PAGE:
If you have ever lost your cat it can be an upsetting experience. Most cats don’t actually run away or stray from home. We all know cats like to explore new places, sometimes, though, this could end up with them getting trapped.
They can also get lost if they are investigating new territory, and even sometimes they can be taken away by circumstances not of their own doing. When a cat is ill or injured it may seek haven in a safe dark place but very rarely do cats leave their home, even if badly treated. Try not to panic too much if you can’t find your cat, but start a thorough search as soon as you realise as any delay could put your cat at risk.
It is sometimes advisable to take a minute to think like your cat; after all, you will probably know where it tends to be, and what it tends to do on a day-to-day basis. Cats are excellent at hiding so I would be advise that you look around the house carefully, then double check. Even in spaces you think that a cat couldn’t fit there is a chance that they can. Listen for any sounds of stress, as cats like to explore weird spaces and can be innocently drawn to dark places. If your sure the cat is nowhere in the house, then check your front and back gardens and in the shed or green house if you have one.
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– Q – I adopted a domestic shorthair kitten about a year ago that had been abandoned near my sister’s house. She’s now a healthy, happy adult neutered cat, with a bit of a weight problem. We recently changed her diet to Science Diet Feline Maintenance Light, and she’s slimming down nicely already.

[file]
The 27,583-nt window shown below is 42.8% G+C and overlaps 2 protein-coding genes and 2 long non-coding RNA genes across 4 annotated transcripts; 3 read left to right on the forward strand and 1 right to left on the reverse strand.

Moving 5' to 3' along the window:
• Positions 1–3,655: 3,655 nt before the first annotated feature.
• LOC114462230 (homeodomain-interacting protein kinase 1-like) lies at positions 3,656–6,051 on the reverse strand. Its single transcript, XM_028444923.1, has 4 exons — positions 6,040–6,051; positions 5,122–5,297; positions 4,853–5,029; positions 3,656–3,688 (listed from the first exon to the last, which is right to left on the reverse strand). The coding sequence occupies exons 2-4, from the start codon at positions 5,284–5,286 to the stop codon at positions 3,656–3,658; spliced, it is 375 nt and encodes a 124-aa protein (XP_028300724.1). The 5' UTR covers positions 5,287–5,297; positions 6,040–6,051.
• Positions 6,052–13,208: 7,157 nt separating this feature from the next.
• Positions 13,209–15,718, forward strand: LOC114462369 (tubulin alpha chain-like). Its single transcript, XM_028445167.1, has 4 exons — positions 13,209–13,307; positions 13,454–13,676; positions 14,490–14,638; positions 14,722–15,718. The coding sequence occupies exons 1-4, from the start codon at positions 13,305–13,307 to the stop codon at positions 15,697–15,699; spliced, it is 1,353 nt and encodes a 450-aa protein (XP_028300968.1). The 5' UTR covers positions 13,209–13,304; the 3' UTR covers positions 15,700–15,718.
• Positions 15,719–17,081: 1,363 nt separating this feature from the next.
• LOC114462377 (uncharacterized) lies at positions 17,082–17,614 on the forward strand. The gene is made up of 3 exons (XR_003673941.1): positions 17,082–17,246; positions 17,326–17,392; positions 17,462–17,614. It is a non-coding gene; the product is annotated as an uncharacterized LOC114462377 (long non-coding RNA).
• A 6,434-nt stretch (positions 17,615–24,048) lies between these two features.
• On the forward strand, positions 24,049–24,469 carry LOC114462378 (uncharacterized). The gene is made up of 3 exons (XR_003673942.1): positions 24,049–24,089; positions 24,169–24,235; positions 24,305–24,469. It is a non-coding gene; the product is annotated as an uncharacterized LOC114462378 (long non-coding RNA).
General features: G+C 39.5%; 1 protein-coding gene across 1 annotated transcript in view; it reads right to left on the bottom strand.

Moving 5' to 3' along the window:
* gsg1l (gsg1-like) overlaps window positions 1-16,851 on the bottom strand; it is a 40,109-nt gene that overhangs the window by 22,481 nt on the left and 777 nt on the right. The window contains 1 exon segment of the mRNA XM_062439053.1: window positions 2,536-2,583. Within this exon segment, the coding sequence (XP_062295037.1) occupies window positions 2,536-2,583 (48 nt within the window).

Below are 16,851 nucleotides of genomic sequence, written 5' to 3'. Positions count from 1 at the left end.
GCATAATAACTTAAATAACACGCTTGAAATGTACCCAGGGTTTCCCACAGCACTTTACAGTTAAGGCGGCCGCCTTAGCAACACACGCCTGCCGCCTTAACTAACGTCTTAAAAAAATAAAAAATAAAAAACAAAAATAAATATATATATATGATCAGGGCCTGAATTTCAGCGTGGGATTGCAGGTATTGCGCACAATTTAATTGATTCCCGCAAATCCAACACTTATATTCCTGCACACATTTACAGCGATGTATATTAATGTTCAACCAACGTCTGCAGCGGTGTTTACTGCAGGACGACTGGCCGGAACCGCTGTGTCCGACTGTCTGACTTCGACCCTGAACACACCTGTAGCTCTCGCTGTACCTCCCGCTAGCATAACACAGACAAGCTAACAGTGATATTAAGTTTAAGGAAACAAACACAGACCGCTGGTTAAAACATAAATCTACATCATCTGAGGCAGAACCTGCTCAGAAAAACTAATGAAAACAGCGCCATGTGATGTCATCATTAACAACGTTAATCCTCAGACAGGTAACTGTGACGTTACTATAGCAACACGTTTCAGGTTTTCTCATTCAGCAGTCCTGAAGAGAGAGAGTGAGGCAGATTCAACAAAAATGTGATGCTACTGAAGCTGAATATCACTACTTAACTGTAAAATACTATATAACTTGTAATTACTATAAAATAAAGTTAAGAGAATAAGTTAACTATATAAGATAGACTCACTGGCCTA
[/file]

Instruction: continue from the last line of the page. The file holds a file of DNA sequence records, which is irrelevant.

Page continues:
The problem that we’re having is that in the past two months, she has started licking things around the house. Her favorite targets seem to be a fossilized clamshell, a flowerpot coated with some sort of pebbly clay-like coating, and a ceramic tile. She will sit and lick them for several minutes at a time, and if I take them away, she tries to get back at them. Does this sound like OCD, or could she have a vitamin deficiency? Or is it something else entirely? Thank you, Janie
Janie V, Mobile, Alabama, USA
– A – Janie, My guess would be her diet. A Light blend is usually for older pets with different nutritional requirements than a growing young adult. My suggestion would be to consult with your Vet about the diet and start feeding her a blend more suited to her needs.
As for the weight, may I suggest getting a laser pointer? They project a red dot and cats love to chase the dot as you move it around the room.
Not only will this provide exercise for the cat but will reward you with some amusing quality time with her as you enjoy watching her acrobatics in pursuing this elusive “prey.” Our cats love this toy and come running as soon as they hear me pick it up (it’s on a key ring that jingles). Pete
– Q – My cat pees everywhere and on everything! He’s been doing it years now. I thought he would break out of it eventually, but he continues to do it. He pees on my clothes, my school papers, and now he’s peed on my records and I’m fed up. I seriously thought about throwing him out and leaving him to fend for himself. I am at my wit’s end! I’ve tried physically reprimanding him, I’ve tried isolating him, I’ve tried everything! Now I am just trying to keep from seriously hurting him; what do I do?
Karl, Toledo, OH
– A – Is he a whole male or has he been neutered? It sounds more like marking than normal peeing. Have you tried caging him with food, water and a litter box as a retraining method? If he is whole, you might try neutering which helps most of the time. You might also want to read the article at: